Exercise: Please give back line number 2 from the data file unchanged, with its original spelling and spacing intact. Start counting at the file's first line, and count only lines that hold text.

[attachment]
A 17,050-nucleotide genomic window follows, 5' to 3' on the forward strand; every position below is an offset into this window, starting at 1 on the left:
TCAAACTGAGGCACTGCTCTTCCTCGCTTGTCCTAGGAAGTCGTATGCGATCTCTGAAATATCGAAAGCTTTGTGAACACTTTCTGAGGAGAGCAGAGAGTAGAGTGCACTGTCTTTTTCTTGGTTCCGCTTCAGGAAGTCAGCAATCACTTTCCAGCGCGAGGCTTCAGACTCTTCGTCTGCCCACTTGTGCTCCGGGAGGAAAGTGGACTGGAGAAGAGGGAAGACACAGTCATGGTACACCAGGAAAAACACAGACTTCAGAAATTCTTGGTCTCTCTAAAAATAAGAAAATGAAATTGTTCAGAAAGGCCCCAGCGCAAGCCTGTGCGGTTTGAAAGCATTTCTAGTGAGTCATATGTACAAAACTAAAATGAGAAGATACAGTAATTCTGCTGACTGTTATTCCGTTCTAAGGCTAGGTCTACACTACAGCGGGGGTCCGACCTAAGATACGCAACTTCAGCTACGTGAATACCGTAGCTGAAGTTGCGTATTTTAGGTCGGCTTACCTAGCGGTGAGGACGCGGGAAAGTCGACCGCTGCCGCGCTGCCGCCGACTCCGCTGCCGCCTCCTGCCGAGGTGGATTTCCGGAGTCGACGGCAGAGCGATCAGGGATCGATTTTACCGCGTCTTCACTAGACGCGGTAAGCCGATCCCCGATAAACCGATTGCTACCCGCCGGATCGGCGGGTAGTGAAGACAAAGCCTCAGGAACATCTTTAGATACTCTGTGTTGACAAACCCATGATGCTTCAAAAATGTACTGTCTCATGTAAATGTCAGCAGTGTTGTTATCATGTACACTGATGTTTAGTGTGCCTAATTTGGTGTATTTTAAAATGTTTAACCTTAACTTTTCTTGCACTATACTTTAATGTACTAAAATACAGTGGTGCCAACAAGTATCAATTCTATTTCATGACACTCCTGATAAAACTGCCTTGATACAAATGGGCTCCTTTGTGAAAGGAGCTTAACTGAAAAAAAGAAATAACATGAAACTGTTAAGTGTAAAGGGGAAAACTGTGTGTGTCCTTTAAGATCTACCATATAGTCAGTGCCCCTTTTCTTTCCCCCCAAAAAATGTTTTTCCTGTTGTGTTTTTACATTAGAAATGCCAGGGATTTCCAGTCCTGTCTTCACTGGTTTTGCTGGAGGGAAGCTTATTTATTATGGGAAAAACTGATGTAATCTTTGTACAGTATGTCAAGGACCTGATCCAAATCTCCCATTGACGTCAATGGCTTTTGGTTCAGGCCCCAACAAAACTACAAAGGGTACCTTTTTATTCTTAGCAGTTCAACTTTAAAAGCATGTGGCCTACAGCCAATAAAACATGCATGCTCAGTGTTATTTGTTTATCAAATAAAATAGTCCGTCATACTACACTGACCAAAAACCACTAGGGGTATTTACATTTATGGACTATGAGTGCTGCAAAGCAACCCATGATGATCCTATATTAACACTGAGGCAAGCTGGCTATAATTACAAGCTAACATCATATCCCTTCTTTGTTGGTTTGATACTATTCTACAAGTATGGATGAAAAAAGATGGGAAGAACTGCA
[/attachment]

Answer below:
TCAAACTGAGGCACTGCTCTTCCTCGCTTGTCCTAGGAAGTCGTATGCGATCTCTGAAATATCGAAAGCTTTGTGAACACTTTCTGAGGAGAGCAGAGAGTAGAGTGCACTGTCTTTTTCTTGGTTCCGCTTCAGGAAGTCAGCAATCACTTTCCAGCGCGAGGCTTCAGACTCTTCGTCTGCCCACTTGTGCTCCGGGAGGAAAGTGGACTGGAGAAGAGGGAAGACACAGTCATGGTACACCAGGAAAAACACAGACTTCAGAAATTCTTGGTCTCTCTAAAAATAAGAAAATGAAATTGTTCAGAAAGGCCCCAGCGCAAGCCTGTGCGGTTTGAAAGCATTTCTAGTGAGTCATATGTACAAAACTAAAATGAGAAGATACAGTAATTCTGCTGACTGTTATTCCGTTCTAAGGCTAGGTCTACACTACAGCGGGGGTCCGACCTAAGATACGCAACTTCAGCTACGTGAATACCGTAGCTGAAGTTGCGTATTTTAGGTCGGCTTACCTAGCGGTGAGGACGCGGGAAAGTCGACCGCTGCCGCGCTGCCGCCGACTCCGCTGCCGCCTCCTGCCGAGGTGGATTTCCGGAGTCGACGGCAGAGCGATCAGGGATCGATTTTACCGCGTCTTCACTAGACGCGGTAAGCCGATCCCCGATAAACCGATTGCTACCCGCCGGATCGGCGGGTAGTGAAGACAAAGCCTCAGGAACATCTTTAGATACTCTGTGTTGACAAACCCATGATGCTTCAAAAATGTACTGTCTCATGTAAATGTCAGCAGTGTTGTTATCATGTACACTGATGTTTAGTGTGCCTAATTTGGTGTATTTTAAAATGTTTAACCTTAACTTTTCTTGCACTATACTTTAATGTACTAAAATACAGTGGTGCCAACAAGTATCAATTCTATTTCATGACACTCCTGATAAAACTGCCTTGATACAAATGGGCTCCTTTGTGAAAGGAGCTTAACTGAAAAAAAGAAATAACATGAAACTGTTAAGTGTAAAGGGGAAAACTGTGTGTGTCCTTTAAGATCTACCATATAGTCAGTGCCCCTTTTCTTTCCCCCCAAAAAATGTTTTTCCTGTTGTGTTTTTACATTAGAAATGCCAGGGATTTCCAGTCCTGTCTTCACTGGTTTTGCTGGAGGGAAGCTTATTTATTATGGGAAAAACTGATGTAATCTTTGTACAGTATGTCAAGGACCTGATCCAAATCTCCCATTGACGTCAATGGCTTTTGGTTCAGGCCCCAACAAAACTACAAAGGGTACCTTTTTATTCTTAGCAGTTCAACTTTAAAAGCATGTGGCCTACAGCCAATAAAACATGCATGCTCAGTGTTATTTGTTTATCAAATAAAATAGTCCGTCATACTACACTGACCAAAAACCACTAGGGGTATTTACATTTATGGACTATGAGTGCTGCAAAGCAACCCATGATGATCCTATATTAACACTGAGGCAAGCTGGCTATAATTACAAGCTAACATCATATCCCTTCTTTGTTGGTTTGATACTATTCTACAAGTATGGATGAAAAAAGATGGGAAGAACTGCA